When defendants move to dismiss a case under Federal Rule of Civil Procedure (FRCP) 12(b)(6), the court generally may consider only the material contained in the pleading. If a party presents—and a court considers—matters outside the pleading, the Federal Rules require the court to convert the motion into one for summary judgment. Upon conversion, the parties are permitted to supply the court with “materials in the record, including depositions, documents, electronically stored information, affidavits or declarations, stipulations . . . admissions, interrogatory answers, or other materials.” Furthermore—and perhaps more importantly—if the parties do not have adequate information at this point in the process, the court may “allow time to obtain affidavits or declarations or to take discovery,” thus opening up the door to greatly increased time and expense.

There are, however, exceptions to the general rule prohibiting the inclusion of any outside materials. FRCP 10(c) states that a “statement in a pleading may be adopted by reference elsewhere in the same pleading or in any other pleading or motion. A copy of a written instrument that is an exhibit to a pleading is a part of the pleading for all purposes.” Thus, the Supreme Court has held that when considering a motion to dismiss, courts should examine “documents incorporated into the complaint by reference, and matters of which a court may take judicial notice,” in addition to the complaint in its entirety.

The Seventh Circuit recently decided two cases that dealt with incorporation of a “written instrument” into a pleading. The first of these cases is Brownmark Films, LLC v Comedy Partners, in which the court faced the issue of whether the defendant could incorporate two audiovisual works by reference to aid in showing that the alleged copyright infringement was a parody. The court noted that while several district courts had permitted the incorporation of such works by reference, no court of appeals had so held. Instead of ruling on the issue itself, and in light of the fact that the parties had not briefed the question, the Seventh Circuit bypassed the issue by converting the motion to dismiss into a motion for summary judgment and finding for the defendants.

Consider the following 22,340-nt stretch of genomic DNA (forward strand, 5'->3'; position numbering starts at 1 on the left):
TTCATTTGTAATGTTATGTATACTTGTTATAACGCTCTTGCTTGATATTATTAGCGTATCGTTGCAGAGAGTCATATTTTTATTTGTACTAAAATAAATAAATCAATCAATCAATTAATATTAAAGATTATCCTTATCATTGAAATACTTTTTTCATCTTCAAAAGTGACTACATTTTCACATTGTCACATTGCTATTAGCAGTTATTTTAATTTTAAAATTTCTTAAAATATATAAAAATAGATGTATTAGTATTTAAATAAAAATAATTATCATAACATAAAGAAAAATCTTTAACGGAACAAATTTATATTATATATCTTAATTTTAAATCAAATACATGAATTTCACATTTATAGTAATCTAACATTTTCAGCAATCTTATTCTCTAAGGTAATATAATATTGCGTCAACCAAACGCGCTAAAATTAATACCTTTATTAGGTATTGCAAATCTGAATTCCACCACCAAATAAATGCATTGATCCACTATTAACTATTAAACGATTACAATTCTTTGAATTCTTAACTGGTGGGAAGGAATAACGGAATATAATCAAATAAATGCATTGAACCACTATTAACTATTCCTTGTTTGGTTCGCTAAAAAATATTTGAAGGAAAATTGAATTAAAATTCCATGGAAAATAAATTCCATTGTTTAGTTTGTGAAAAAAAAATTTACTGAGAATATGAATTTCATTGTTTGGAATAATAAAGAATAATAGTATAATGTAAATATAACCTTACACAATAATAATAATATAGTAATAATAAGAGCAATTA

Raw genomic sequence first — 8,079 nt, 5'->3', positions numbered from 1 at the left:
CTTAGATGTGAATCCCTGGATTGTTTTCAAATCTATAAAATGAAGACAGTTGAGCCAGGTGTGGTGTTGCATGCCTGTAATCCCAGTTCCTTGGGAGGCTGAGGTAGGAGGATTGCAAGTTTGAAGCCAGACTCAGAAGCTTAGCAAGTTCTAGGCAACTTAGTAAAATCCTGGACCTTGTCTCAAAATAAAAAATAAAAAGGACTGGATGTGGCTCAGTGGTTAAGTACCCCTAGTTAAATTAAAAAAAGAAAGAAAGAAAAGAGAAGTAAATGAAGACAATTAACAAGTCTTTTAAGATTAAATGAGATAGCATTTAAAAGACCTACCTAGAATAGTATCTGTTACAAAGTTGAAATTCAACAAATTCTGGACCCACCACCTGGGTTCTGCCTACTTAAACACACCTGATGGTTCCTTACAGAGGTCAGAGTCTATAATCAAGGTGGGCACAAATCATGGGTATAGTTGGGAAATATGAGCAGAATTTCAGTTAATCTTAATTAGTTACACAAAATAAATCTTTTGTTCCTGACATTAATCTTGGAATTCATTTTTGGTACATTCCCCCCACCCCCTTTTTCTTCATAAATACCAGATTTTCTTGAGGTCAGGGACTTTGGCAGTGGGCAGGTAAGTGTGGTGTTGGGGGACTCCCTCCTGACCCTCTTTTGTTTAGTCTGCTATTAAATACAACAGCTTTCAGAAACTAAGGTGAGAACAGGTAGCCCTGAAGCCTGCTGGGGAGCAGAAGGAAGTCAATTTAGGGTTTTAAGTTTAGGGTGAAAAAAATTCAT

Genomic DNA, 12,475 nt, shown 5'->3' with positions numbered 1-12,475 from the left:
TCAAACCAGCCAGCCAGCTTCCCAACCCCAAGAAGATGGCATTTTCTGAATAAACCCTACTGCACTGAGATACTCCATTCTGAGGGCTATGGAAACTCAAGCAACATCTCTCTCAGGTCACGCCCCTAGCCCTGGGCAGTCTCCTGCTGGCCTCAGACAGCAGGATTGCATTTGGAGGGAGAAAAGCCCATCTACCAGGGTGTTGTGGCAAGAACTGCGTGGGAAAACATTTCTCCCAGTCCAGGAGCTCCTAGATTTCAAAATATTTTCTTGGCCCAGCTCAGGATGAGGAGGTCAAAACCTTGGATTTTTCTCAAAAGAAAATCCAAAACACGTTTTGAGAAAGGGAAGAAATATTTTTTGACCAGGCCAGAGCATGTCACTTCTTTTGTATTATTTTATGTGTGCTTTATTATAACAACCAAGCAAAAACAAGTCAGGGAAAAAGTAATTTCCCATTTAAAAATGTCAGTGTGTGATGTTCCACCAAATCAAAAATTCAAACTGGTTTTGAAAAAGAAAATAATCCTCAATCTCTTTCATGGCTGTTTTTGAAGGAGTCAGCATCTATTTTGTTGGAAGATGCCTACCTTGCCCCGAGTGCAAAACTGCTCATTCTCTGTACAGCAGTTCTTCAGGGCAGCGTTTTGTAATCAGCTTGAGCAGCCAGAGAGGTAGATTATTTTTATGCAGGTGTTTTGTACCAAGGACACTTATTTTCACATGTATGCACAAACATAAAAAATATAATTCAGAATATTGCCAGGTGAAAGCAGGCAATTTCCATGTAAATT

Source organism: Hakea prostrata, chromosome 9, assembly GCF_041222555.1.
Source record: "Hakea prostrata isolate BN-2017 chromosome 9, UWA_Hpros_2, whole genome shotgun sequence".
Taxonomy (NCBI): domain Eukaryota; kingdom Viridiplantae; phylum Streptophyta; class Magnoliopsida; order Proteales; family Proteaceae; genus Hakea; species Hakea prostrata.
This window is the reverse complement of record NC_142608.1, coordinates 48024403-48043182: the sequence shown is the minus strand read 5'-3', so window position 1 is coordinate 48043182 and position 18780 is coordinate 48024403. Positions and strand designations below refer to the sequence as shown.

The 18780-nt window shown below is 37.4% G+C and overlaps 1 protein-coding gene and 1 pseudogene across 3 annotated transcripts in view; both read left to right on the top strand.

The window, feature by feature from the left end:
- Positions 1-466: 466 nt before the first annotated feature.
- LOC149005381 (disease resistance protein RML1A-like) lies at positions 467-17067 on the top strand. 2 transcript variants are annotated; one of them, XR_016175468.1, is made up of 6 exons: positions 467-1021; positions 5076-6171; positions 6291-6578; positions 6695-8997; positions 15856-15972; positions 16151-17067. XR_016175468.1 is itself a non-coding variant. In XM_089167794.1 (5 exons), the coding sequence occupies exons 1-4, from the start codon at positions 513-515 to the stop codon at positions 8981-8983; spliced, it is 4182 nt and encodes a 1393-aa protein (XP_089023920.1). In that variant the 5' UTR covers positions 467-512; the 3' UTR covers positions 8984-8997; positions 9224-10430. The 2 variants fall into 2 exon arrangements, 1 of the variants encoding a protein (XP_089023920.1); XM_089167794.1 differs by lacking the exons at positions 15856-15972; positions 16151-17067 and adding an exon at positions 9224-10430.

In the second case, Bogie v Rosenberg, the Seventh Circuit was again asked to decide whether it could consider, on a motion to dismiss, an audiovisual work attached to a complaint. This time, the suit involved claims for invasion of privacy and misappropriation of image. The court referred back to its decision in Brownmark, but instead of making a similar move and converting the motion into one for summary judgment, it held that because it made sense to attach the video here, it would permit the attachment. The court gave only a few sentences of analysis and did not attempt to define what a “written instrument” is or how audiovisual works fit into this category.

Resolving the question of whether an audiovisual work can be considered a “written instrument” that may be attached or incorporated into complaints would have a great impact on the disposition of cases that rely on these materials. While the change from a motion to dismiss to a motion for summary judgment did not seem to be of much significance in Brownmark, this is the exception rather than the rule. In many cases, a court will not have all the necessary materials to decide a motion for summary judgment at the pleading stage and will permit discovery to take place before ruling. This can lead to greatly increased costs and even the settlement of suits that may in fact be frivolous. If, however, a court can consider videos that manifest copyright infringement, libel, or invasions of privacy on a motion to dismiss, at least some cases can be decided at an earlier point and the pleadings stage will increase in importance.